When you run an eCommerce business using Shopify, you live and die by your inventory management. Oversell, and you risk upsetting and potentially losing customers. Buy too much safety stock, and you tie up cash you could otherwise use to invest in growth.
In this post we’ll dive into some inventory management best practices for Shopify eCommerce merchants. These practices will help you maximize your investment, turn inventory faster, and ultimately build a more profitable business.
What We’ll Cover
There’s a lot to cover when it comes to inventory management, so this post is going to focus on the following topics:
- Picking an inventory management solution
- Integrating Shopify inventory with other channels
- Minimizing your on-hand inventory
- Handling variant items on Shopify
- Handling kit items on Shopify
These are universal concepts to most eCommerce merchants, but I’ll make sure they all tie back to Shopify specifically.
Picking an Inventory Solution
Picking an inventory solution is a critical decision for a Shopify merchant. You don’t want to overpay for features you don’t need, but you don’t want to box yourself into a solution that doesn’t let you grow, either. Consider the following:
- How big is your business now? How big do you want to grow (and how fast)?
- What kinds of items do you sell?
- What other systems need to be aware of your inventory?
- What is your fulfillment process? Do you drop ship orders?
- How often do you update inventory?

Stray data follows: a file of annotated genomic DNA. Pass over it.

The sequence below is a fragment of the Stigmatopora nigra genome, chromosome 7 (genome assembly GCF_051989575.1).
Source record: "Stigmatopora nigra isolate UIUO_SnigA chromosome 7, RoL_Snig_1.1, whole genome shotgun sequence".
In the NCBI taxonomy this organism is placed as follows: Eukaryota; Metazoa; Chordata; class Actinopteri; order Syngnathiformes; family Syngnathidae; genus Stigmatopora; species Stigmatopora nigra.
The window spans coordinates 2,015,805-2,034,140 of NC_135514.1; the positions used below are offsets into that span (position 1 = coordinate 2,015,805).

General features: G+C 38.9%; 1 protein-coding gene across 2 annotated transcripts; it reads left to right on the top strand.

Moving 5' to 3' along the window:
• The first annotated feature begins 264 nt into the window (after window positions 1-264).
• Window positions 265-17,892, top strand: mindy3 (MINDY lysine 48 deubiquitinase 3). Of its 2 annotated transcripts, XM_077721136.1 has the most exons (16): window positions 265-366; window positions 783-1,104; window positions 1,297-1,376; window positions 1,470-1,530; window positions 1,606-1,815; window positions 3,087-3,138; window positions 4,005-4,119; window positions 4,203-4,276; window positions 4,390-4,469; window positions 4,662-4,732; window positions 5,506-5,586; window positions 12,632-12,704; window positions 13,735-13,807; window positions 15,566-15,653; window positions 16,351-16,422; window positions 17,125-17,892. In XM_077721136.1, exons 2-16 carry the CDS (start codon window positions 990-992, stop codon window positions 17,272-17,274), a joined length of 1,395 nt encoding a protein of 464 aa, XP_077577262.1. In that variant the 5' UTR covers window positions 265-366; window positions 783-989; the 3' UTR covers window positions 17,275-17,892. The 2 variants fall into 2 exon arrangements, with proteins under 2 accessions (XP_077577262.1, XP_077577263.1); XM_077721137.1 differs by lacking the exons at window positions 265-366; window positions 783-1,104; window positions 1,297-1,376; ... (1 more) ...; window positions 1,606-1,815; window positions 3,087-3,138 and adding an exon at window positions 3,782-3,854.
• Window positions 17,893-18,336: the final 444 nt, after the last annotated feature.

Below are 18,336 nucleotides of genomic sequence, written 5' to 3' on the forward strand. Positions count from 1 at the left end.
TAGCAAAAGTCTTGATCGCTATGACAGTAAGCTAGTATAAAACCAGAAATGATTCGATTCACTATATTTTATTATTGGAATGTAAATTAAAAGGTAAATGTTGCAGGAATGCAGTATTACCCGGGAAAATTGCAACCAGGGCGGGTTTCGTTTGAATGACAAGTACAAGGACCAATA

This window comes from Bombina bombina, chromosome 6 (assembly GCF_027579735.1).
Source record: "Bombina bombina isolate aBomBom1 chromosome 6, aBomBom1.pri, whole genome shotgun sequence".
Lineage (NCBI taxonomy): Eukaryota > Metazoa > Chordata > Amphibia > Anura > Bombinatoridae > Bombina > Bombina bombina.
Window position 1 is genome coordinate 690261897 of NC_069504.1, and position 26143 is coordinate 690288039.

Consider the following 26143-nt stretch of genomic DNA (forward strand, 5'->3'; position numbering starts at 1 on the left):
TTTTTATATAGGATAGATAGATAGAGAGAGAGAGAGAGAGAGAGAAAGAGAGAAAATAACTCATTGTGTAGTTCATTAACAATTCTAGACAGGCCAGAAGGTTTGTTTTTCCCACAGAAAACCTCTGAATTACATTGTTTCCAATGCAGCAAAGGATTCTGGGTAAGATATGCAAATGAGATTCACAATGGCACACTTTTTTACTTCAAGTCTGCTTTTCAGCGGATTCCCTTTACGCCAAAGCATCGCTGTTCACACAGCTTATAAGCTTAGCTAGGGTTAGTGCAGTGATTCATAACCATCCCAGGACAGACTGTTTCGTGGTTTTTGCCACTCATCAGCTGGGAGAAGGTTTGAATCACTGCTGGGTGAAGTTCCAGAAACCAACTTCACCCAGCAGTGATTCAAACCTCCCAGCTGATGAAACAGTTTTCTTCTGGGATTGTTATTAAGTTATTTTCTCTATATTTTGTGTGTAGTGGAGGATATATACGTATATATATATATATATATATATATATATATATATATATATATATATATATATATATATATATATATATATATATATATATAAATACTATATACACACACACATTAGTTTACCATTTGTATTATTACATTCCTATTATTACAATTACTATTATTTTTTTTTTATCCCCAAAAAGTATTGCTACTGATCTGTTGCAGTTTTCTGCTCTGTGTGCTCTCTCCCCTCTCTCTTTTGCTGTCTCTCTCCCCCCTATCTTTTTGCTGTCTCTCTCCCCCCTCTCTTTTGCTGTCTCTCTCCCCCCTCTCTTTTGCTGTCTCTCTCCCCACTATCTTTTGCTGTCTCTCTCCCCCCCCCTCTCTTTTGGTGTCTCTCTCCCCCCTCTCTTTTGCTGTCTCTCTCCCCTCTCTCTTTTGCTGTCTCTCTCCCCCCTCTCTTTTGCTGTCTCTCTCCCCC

Your answers to these questions will determine which kind of solution is best for you. Let’s look at what some of your options are:
Shopify’s Native Inventory Features
Shopify has built in inventory features, of course. This is your starting place when evaluating inventory solutions, because it’s your simplest way to go. For many eCommerce merchants, this functionality is more than enough.
Within Shopify, you can edit the inventory for a single product at a time, by going to Products > (name of product) > Inventory. You can also edit inventory values for multiple products in a grid, by going to Products > Inventory. (This one is a link in the sidebar.)
Shopify’s inventory features give you all the basics to increment, decrement, and set inventory levels for each of your products managed in Shopify.
When your business grows, you might find that Shopify on its own isn’t enough to manage your inventory efficiently. Maybe you’re expanding to additional sales channels, like Amazon. Maybe you require a back-end integration to an ERP or accounting system. Maybe you need to integrate with suppliers to adopt vendor-manage inventory practices.
If Shopify’s native inventory features aren’t enough, it’s time to consider a platform that integrates your eCommerce platform with the rest of your existing systems. (For the sake of disclosure, this is what nChannel does. And, we do it quite well.)
These types of solutions come in all shapes and sizes, and can range significantly in price. Many are available in the Shopify App Store, but your options aren’t limited to what is listed there.
When looking at different inventory solutions, some of the things you should consider are:
- Is inventory updated in real time? Or, is it near real time (e.g. every 5 minutes)? Or, is it something else?
- Does the platform master your inventory counts or does it rely on another platform (like an ERP) to do so?
- Is the inventory management embedded into an order management system?
- Does it support vendor-managed inventory, drop shipping, and supply chain integration?
You specific needs will determine what kind of integration you have an appetite for. But, don’t forget to consider what happens when you grow. An inexpensive, basic solution might sound great today, but will it still be right for you when your business grows?
Here are some more complicated situations that ultimately affect what inventory solution is best for you. See how they impact your decision.
Minimizing On-Hand Inventory
Inventory management is a balancing act. It’s balancing two opposing forces: you need to enough inventory to avoid running out, but you don’t want to buy as little inventory as possible.